The only real question is, whose government did this?
Blackberry phones are beloved of businesses worldwide because they allow people on the move to communicate in a secure, private way. By the same token, they’re hated by governments – oppressive regimes especially of course, but also those facing internal security threats. (I’ll leave you to decide into which category the UK falls.) So far, their maker RIM has stood pretty firm on not allowing governments to eavesdrop on their traffic.
So when that service suddenly breaks down, first in Europe, the Middle East and Africa, and now in South America, you wonder just who it is showing them that business is all about compromise. As in: compromise, or I’ll kill you.
Oh they say it’s a physical fault in their servers. But they would, wouldn’t they?
HP have thrown in the towel, after their tablet being on the market for an astonishingly brief three weeks. The world’s largest computer manufacturer doesn’t think it can make its money back on tablets. What chance does a relative minnow like RIM have?
Both HP’s WebOS and RIM’s QNX are – or were – really interesting and attractive operating systems, and it’s true that they’re arguably a lot less similar to Apple’s iOS than Android is. (Though it has been argued by some that they’re a little bit too similar to each other.) But it’s immaterial; only Android has the ecosystem of apps to compete with iOS. For the foreseeable future, there is no other realistic alternative to the iPad.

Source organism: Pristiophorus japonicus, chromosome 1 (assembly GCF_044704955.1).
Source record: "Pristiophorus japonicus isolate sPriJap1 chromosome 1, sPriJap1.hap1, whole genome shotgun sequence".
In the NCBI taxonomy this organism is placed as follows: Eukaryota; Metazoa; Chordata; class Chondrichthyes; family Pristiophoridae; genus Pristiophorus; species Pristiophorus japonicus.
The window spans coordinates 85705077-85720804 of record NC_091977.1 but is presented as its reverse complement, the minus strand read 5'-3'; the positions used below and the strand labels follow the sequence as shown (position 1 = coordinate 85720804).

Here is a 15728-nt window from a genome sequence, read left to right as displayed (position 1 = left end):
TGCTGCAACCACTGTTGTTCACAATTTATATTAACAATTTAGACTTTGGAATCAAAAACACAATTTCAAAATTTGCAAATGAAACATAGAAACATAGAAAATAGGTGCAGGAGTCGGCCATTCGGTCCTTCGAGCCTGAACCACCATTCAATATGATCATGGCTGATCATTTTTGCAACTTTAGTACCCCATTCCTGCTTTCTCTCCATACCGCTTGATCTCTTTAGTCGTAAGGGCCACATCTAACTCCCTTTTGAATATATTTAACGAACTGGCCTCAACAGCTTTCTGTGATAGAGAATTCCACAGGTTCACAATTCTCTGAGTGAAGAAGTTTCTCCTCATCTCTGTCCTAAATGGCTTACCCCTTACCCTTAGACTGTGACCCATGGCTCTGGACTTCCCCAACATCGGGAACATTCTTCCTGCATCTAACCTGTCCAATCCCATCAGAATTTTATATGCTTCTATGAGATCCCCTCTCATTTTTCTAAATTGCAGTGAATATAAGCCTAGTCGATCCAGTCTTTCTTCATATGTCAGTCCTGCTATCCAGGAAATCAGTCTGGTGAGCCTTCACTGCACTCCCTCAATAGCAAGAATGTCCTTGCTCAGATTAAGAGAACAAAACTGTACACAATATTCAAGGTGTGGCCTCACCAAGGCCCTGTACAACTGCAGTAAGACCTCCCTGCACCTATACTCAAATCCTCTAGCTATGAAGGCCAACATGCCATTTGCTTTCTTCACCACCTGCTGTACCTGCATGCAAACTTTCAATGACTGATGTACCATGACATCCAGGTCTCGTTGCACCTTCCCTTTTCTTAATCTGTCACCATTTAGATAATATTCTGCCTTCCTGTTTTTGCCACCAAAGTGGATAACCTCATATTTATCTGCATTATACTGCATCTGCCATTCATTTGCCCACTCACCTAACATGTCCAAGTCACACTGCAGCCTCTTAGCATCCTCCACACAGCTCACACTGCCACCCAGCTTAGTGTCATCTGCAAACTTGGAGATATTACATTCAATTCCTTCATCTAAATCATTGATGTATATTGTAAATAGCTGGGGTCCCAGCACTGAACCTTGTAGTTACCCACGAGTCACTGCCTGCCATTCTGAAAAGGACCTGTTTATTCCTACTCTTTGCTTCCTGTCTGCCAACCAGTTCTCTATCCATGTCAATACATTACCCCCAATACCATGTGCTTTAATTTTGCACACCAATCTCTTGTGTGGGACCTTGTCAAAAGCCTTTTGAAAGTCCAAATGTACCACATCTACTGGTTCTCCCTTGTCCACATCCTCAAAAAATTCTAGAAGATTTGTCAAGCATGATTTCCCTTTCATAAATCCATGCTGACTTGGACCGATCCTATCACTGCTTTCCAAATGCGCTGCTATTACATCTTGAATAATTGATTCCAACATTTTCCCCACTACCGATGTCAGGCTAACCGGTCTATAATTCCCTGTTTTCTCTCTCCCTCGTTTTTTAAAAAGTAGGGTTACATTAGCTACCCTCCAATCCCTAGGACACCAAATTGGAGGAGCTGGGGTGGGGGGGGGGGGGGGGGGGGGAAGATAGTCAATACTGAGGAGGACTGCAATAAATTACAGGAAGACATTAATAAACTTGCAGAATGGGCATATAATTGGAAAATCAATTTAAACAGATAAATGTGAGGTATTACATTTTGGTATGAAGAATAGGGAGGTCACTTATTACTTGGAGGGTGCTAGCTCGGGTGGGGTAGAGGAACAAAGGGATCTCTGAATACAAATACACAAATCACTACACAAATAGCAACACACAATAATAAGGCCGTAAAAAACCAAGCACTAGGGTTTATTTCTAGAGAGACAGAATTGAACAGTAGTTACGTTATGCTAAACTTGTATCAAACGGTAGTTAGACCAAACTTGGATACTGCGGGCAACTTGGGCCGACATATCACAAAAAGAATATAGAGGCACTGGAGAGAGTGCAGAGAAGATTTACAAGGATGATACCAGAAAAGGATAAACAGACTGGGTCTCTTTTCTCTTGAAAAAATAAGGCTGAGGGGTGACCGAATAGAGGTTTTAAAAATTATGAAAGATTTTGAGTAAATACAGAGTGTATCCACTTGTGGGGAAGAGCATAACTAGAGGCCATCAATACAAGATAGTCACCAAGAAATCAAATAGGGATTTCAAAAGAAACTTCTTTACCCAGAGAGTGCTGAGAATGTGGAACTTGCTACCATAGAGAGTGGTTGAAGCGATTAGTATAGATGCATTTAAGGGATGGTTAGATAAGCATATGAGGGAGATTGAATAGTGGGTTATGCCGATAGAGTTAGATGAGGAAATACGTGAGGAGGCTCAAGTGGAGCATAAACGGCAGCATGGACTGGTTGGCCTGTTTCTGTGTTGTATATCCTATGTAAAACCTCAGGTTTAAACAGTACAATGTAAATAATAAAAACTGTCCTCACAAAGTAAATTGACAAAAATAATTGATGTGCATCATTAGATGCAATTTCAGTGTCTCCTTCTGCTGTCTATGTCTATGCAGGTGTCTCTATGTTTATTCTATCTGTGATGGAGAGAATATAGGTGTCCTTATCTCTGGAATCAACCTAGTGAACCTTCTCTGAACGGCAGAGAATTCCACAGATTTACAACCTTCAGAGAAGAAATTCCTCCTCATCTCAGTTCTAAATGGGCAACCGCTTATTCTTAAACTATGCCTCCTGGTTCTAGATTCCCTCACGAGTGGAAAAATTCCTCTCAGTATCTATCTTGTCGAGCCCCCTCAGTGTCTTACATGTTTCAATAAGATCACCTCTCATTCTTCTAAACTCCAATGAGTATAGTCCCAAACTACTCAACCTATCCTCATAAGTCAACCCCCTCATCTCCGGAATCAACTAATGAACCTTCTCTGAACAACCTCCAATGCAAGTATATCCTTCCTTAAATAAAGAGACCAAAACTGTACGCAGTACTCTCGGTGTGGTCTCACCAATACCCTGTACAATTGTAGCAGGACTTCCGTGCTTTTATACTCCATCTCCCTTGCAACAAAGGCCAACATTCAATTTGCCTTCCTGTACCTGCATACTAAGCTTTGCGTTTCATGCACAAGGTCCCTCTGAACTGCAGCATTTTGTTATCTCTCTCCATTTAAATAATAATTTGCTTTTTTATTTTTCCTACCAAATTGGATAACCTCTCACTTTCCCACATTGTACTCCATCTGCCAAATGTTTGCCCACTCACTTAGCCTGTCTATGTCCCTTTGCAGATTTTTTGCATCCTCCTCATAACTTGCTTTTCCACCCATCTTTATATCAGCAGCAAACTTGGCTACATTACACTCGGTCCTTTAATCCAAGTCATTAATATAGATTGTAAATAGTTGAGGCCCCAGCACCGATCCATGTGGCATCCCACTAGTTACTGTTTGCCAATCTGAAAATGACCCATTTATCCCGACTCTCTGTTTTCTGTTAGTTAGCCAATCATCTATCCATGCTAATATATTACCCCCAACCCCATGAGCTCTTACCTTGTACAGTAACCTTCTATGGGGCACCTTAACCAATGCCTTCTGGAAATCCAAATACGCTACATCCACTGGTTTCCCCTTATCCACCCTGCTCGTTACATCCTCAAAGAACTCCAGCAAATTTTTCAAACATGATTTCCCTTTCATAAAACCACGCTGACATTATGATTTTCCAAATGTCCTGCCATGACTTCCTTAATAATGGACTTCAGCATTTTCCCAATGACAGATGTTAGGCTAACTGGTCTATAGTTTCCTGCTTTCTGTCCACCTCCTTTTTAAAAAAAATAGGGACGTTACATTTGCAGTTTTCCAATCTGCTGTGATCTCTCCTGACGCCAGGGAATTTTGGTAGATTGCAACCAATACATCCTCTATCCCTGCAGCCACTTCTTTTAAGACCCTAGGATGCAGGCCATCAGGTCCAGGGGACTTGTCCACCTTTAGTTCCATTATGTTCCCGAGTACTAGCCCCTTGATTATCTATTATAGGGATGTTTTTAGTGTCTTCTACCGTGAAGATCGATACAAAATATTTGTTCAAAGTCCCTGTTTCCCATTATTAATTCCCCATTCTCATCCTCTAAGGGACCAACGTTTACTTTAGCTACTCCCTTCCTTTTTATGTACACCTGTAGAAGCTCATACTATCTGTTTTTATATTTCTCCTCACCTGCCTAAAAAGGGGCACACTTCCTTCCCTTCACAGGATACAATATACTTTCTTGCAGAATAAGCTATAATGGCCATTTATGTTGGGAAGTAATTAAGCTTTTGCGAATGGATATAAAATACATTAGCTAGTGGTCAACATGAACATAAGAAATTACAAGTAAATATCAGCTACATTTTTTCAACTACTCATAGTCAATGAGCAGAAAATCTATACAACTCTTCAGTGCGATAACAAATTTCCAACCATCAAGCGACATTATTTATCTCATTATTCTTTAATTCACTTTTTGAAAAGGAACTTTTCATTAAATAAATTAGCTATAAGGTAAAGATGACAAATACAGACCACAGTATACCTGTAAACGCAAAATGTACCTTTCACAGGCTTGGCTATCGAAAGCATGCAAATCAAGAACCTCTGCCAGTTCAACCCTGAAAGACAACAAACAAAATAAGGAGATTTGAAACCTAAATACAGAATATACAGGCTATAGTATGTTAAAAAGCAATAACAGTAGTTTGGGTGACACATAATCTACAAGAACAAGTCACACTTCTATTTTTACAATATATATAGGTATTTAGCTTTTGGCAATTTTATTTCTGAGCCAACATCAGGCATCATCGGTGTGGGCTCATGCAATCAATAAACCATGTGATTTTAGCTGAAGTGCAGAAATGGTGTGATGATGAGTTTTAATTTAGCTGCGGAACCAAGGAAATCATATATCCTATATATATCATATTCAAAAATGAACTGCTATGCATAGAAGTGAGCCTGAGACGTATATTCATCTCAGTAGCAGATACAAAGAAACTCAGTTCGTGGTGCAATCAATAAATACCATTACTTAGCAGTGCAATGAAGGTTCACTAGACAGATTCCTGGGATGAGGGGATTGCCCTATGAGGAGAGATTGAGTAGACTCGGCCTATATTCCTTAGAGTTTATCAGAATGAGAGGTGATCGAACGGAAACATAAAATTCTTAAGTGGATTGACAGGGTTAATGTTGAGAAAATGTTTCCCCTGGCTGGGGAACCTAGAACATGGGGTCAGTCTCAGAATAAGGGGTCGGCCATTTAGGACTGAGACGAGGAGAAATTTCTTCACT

Samsung have clearly being sailing close to the legal wind – in part perhaps to establish just what can and can’t be copyrighted. It’s interesting legally because many of the laws being invoked by Apple were designed to prevent counterfeiting or passing-off of fake goods. Now clearly Samsung are not passing-off. Their products say ‘Samsung’ on the front in large letters. But they know that Apple have managed to create an aura of sexiness around their products. Is the iPhone the ideal size and shape? Is it the most beautiful design possible? It doesn’t matter; people now want something that looks like that. So to compete, it may be necessary to look as similar as you legally can. Perhaps Samsung will argue in court that consumer electronics is more like the fashion industry now.
But I would be happier to see companies attempting to innovate with Android instead. HTC have tried of course, but for sheer inventive madness I think you have to hand it to their neighbours Asus.
Let’s deal first with the fact that there are two kinds of Windows phone. Microsoft got into the smartphone business early on by adapting the OS they had created for PDAs to be phone-capable. This ran mobile versions of their Office applications, designed to integrate seamlessly with a workplace PC. Useful to some, but of little interest to the general public – especially as the intentionally desktop-like interface makes it the least finger-friendly OS available. The latest version of this is Windows Mobile 6.5, and you are not likely to want it unless you have specific business needs.
Appreciating that the iPhone had changed the game completely, Microsoft came out – surprisingly quickly – with a whole new OS. They started afresh, with one eye firmly set on a pleasant user experience, and the result is an interestingly different interface made up of ’tiles’ that both indicate the status of and act as shortcuts to services like e-mail, SMS, Facebook and calls. Argument will rage over whether it is aesthetically appealing, but it is clearly highly usable.